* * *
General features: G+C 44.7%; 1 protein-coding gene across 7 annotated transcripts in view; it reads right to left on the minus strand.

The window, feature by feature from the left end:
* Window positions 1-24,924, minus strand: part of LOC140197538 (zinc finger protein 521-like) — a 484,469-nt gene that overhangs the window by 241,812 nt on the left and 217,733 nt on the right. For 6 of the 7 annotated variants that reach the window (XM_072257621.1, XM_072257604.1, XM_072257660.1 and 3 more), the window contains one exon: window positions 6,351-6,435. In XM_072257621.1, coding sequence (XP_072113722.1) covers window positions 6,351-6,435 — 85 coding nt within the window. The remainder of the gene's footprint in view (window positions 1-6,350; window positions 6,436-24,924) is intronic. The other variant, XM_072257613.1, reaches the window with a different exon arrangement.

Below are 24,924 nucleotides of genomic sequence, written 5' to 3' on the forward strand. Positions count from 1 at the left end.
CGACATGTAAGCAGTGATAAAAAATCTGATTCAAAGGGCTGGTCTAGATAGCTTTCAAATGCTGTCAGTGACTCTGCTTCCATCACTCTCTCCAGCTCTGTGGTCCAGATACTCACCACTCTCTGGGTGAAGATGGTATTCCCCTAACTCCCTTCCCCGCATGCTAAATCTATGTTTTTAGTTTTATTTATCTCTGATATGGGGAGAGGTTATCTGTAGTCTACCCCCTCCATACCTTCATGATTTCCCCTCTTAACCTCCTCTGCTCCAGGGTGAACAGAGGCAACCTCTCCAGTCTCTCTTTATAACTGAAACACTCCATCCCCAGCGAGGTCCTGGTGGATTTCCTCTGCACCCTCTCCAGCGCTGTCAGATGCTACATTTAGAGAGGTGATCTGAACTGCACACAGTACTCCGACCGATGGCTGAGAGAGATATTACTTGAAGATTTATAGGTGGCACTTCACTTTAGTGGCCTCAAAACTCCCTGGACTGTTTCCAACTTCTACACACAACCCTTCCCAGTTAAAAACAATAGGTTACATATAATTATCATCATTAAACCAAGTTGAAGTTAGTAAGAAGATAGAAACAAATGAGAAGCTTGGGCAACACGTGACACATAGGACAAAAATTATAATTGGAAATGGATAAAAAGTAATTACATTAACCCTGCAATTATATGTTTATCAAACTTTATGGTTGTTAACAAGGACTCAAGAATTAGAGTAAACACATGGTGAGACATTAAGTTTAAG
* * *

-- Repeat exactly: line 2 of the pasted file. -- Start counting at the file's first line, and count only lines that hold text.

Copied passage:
The window, feature by feature from the left end: